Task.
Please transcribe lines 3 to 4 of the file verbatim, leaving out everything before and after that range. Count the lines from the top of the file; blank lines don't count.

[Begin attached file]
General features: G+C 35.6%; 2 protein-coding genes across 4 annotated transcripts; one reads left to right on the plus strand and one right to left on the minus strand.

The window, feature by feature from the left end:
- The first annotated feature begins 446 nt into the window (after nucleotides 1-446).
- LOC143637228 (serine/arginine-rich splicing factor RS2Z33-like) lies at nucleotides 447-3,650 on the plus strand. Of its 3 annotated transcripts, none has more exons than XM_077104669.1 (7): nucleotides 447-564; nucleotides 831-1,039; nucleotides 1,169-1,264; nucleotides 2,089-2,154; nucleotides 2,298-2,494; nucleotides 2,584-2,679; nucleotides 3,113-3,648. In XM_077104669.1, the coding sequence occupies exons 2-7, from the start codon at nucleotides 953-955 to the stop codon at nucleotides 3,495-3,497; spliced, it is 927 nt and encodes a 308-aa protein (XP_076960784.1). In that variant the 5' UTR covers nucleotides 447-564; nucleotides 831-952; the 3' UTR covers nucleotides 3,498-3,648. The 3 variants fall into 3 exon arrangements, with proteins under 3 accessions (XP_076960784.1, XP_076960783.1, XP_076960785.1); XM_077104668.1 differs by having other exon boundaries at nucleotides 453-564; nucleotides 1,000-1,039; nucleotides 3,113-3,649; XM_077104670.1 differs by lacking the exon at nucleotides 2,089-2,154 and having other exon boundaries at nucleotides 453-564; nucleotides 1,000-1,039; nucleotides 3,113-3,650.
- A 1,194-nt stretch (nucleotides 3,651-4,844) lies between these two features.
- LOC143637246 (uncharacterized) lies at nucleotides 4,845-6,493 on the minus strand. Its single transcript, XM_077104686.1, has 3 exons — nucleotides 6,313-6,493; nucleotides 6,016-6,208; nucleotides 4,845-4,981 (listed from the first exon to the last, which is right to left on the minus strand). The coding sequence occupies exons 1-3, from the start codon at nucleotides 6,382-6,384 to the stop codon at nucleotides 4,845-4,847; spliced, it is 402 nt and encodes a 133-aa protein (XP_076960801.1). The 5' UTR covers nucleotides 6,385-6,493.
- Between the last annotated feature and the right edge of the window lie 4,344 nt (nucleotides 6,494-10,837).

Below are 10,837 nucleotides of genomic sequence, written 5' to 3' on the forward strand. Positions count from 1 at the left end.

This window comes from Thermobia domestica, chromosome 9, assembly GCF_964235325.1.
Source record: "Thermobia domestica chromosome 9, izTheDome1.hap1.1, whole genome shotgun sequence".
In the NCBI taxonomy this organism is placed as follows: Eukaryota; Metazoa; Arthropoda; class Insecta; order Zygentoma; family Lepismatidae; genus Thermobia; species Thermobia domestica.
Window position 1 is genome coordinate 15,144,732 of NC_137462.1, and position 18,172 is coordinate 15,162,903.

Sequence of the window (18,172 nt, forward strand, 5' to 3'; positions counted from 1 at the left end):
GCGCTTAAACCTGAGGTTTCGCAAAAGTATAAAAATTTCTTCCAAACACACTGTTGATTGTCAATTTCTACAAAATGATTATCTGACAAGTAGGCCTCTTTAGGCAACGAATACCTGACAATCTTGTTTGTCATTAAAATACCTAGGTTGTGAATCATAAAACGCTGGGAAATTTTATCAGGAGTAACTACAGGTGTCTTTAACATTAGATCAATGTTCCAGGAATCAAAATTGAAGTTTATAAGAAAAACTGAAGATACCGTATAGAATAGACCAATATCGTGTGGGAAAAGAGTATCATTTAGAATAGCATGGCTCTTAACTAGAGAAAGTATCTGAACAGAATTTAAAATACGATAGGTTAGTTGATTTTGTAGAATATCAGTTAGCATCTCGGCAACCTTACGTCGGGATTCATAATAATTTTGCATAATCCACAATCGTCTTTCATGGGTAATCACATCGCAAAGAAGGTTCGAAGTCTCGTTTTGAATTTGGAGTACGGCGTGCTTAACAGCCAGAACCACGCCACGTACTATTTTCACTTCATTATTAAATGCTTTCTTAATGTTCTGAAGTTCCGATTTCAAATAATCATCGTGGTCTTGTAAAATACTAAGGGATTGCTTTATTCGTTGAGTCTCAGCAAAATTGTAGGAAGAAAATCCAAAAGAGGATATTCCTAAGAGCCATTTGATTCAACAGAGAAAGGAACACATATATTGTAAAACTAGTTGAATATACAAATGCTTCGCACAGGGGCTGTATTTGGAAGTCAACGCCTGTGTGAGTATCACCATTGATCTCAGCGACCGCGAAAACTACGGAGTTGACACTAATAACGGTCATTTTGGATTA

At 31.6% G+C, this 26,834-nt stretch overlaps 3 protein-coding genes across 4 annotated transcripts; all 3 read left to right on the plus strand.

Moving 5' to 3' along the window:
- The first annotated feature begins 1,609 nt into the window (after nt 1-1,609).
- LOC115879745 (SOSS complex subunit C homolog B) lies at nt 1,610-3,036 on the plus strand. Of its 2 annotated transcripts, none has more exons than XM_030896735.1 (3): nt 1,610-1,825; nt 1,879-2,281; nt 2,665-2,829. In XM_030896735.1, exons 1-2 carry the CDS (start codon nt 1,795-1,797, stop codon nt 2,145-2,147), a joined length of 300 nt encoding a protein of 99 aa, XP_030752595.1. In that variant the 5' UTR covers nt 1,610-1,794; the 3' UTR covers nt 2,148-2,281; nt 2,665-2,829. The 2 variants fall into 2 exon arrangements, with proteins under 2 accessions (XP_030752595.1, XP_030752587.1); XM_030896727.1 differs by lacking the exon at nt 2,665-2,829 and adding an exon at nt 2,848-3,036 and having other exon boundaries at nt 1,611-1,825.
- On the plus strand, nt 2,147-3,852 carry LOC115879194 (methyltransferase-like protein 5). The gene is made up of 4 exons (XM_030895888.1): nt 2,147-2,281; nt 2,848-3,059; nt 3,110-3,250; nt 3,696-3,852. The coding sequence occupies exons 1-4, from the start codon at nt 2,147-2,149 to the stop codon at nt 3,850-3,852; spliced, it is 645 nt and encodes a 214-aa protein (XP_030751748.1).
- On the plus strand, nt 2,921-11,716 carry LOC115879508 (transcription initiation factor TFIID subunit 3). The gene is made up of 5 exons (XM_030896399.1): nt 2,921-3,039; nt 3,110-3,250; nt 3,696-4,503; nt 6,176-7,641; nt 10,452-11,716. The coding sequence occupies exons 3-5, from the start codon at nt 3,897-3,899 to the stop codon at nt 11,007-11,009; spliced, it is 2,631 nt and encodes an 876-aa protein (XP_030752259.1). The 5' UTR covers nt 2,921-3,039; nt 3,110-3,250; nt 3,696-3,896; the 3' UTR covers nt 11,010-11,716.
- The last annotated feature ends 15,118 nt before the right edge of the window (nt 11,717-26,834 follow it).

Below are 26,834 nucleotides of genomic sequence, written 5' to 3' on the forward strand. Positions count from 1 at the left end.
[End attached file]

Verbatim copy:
- The first annotated feature begins 446 nt into the window (after nucleotides 1-446).
- LOC143637228 (serine/arginine-rich splicing factor RS2Z33-like) lies at nucleotides 447-3,650 on the plus strand. Of its 3 annotated transcripts, none has more exons than XM_077104669.1 (7): nucleotides 447-564; nucleotides 831-1,039; nucleotides 1,169-1,264; nucleotides 2,089-2,154; nucleotides 2,298-2,494; nucleotides 2,584-2,679; nucleotides 3,113-3,648. In XM_077104669.1, the coding sequence occupies exons 2-7, from the start codon at nucleotides 953-955 to the stop codon at nucleotides 3,495-3,497; spliced, it is 927 nt and encodes a 308-aa protein (XP_076960784.1). In that variant the 5' UTR covers nucleotides 447-564; nucleotides 831-952; the 3' UTR covers nucleotides 3,498-3,648. The 3 variants fall into 3 exon arrangements, with proteins under 3 accessions (XP_076960784.1, XP_076960783.1, XP_076960785.1); XM_077104668.1 differs by having other exon boundaries at nucleotides 453-564; nucleotides 1,000-1,039; nucleotides 3,113-3,649; XM_077104670.1 differs by lacking the exon at nucleotides 2,089-2,154 and having other exon boundaries at nucleotides 453-564; nucleotides 1,000-1,039; nucleotides 3,113-3,650.